Published in PC Hardware

AMD Ryzen 7 pricing and details revealed

by on22 February 2017

$329 to $499 to challenge $1,050 Core i7 6900k

AMD's CEO Lisa Su took to the stage to formally introduce the AMD Ryzen 7 series of CPUs. One of the key points made in the introduction was a previous revisit of the idea that high performance computing defines the user experience. AMD did a great job pricing the parts making them really aggressive and affordable and managed to increase the IPC by at much as 52 percent. 

The development of the AMD Ryzen platform took four years and two million engineering hours.  Hundreds of engineers were tasked with the development of the CPU and a multi-year roadmap.  During the design phase AMD had a goal of a 40 percent performance boost over the existing “Excavator” core.  In the end, AMD has not only met their goal of 40 percent but exceeded it with over a 52 percent gain. 

All Ryzen 7 processors are based on 8 core CPUs and will have 16 processing threads.  Lisa was excited to share some, pricing, clock speeds and Cinebench R15 nT benchmarks with the audience. The fastest of them all - AMD RyZen 7 1800X - a $499 part will have a base clock of 3.6GHz and will boost to 4.0GHz.

AMD is using a SenseMI  a set of sensing, adapting, and learning technologies built into the AMD Ryzen that is a deep learning technique that helped a lot in shaping up the Ryzen processor. AMD is using PurePower with more than 100 embedded sensors with accuracy to the millivolt, milliwatt, and single degree level of temperature enabling optimal voltage, clock frequency, and operating mode with minimal energy consumption.

The Precision Boost, a smart logic that monitors integrated sensors and optimizes clock speeds, in increments as small as 25 MHz, at up to a thousand times a second is also an integral part of SenseMI. Extended Frequency Range (XFR) raises the Precision Boost frequency to enhance performance while Smart Prefetch introduces sophisticated learning algorithms that track software behavior to anticipate the needs of an application and prepare the data in advance. The last piece of the SenseMI technology is Neural Net Prediction, an artificial intelligence neural network that learns to predict what future pathway an application will take based on past runs. 

AMD Ryzen 7 1700 - $329

AMD Ryzen 7 1700X - $399

AMD Ryzen 7 1800X - $499

3.0GHz base / 3.7GHz boost
20mb L2+L3
Cinebench R15 nT - 1410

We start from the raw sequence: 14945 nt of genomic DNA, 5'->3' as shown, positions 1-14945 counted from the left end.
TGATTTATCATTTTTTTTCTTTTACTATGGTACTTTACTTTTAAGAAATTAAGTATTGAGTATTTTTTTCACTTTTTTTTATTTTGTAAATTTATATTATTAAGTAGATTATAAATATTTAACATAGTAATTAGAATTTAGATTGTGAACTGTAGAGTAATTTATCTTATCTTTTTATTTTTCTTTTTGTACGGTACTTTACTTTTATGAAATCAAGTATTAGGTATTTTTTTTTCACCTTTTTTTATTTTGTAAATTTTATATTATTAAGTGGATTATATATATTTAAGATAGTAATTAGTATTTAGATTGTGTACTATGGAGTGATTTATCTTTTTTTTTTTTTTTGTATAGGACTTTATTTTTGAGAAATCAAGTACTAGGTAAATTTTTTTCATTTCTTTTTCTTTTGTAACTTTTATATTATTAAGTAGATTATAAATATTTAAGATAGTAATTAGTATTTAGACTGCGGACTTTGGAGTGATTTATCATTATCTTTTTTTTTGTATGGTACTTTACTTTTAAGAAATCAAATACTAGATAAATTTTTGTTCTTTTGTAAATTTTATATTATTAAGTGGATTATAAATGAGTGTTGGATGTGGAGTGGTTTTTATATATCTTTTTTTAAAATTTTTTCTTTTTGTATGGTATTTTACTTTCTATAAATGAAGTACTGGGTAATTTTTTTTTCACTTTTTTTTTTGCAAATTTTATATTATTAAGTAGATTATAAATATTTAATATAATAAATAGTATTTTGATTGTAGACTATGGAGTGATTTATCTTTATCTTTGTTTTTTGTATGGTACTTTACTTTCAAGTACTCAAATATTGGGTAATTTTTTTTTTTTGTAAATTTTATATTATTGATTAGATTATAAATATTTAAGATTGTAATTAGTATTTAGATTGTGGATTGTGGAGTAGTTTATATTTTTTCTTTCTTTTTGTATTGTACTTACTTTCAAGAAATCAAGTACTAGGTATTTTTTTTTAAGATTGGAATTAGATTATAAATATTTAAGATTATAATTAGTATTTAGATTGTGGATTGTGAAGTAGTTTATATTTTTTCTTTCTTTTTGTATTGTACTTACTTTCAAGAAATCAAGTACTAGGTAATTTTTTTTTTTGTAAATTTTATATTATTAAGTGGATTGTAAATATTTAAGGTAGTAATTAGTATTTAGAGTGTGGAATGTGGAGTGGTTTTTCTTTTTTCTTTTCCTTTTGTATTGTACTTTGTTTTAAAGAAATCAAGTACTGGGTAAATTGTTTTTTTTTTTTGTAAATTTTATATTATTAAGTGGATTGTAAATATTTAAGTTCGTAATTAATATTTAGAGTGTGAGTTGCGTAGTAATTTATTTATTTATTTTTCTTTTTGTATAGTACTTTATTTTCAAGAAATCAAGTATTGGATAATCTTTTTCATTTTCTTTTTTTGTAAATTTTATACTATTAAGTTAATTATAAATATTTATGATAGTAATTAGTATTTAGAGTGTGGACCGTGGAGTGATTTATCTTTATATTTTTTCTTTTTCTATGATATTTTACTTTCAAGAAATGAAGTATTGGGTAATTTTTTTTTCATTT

3.4GHz base / 3.8GHz boost
20mb L2+L3

Cinebench R15 nT - 1537

3.6GHz base / 4.0GHz boost
20mb L2+L3

Cinebench R15 nT - 1601


Intel Core i7 6900k - $1049.99

3.2GHz base / 4.0GHz boost
20MB L2+L3
140W TDP
Cinebench R15 nT - 1474

The AMD Ryzen 7 1800X represents the fastest eight-core desktop processor in the market as of today.  One massive point is that the 1800X price point is one half the cost of the Intel 6900K ($1049.99 USD) at $499 USD. Fudzilla will take a deeper look and do some additional testing over the next few weeks to give you a more conclusive answer about the performance of the Ryzen parts. The pricing seems great, as the top three Ryzen processors are priced at $329, $399 and $499. According to Mercury Research. 99 percent of the PC market buys CPUs below $500. Pricing and positioning was our biggest concern about Ryzen, but  AMD seems to have done a great job. 

The Ryzen 7 1800X sells for $499 and competes with $1050 Core i7 6900K and beats Intel by four percent in Cinebench R15 nT.  The Ryzen 7 1700X sells for $399 and competes with $425 Core i7 6800K and beats Intel by massive 39 percent in Cinebench R15 nT. 

The Ryzen 7 1700 is the one that we see as a hot seller. It competes with Intel's Core i7 7700K, Kaby Lake. At least in Cinebench R15 nT,  the Ryzen 7 1700 beats Core i7 7700K by a massive 46 percent. Core i7 7700K is priced at $350 while Ryzen 7 1700 will sell for  a competitive $329. AMD told us that we should expect Ryzen to give similar gaming results to Intel, but so far, we haven't seen any numbers. 

AMD has partnered with nineteen boutique PC builders for the Ryzen product launch, but expects to have upwards of two hundred partners with 200 expected by the end of the first quarter.  AMD is committed to the goal of bringing gaming towers to the market from top OEMs in the first half of 2017.  Starting tomorrow, and shipping on March 2nd, consumers will have access to over eighty-two models of motherboards from ASUS, Gigabyte, MSI, Biostar, and ASRock.

All of AMD’s authorized partners have started taking pre-orders for all three Ryzen 7 SKUs as well as configured desktop systems.  Some big names are on the list, including Amazon, Newegg and Micro Center in the USA, in China, Alternate, CaseKing and Mindfactory in Germany. Overclockers in the UK will take care of that market while we saw a Nordic giant, Komplett, on the list too. The list of 185 retailers and boutique OEMs include Maingear and Origin, CyberpowerPC, Ibuypower, Medion, Rue du commerce, Kabum, PCspecialist, OLDI, ICODA, Cybertron, PC case gear, Pasion, CSL, MayN and LDLC. 

All pre-ordered CPUs SKUs and systems will start today February 22nd and will begin shipping/arriving to end users on March 2nd.  

AMD's stock is currently at $14 - a massive increase from last years $1.82 and remember what Fudzilla predicted a few weeks back. The $20 stock goal after this doesn't sound too crazy does it? 

Last modified on 23 February 2017
Rate this item
(0 votes)

Read more about: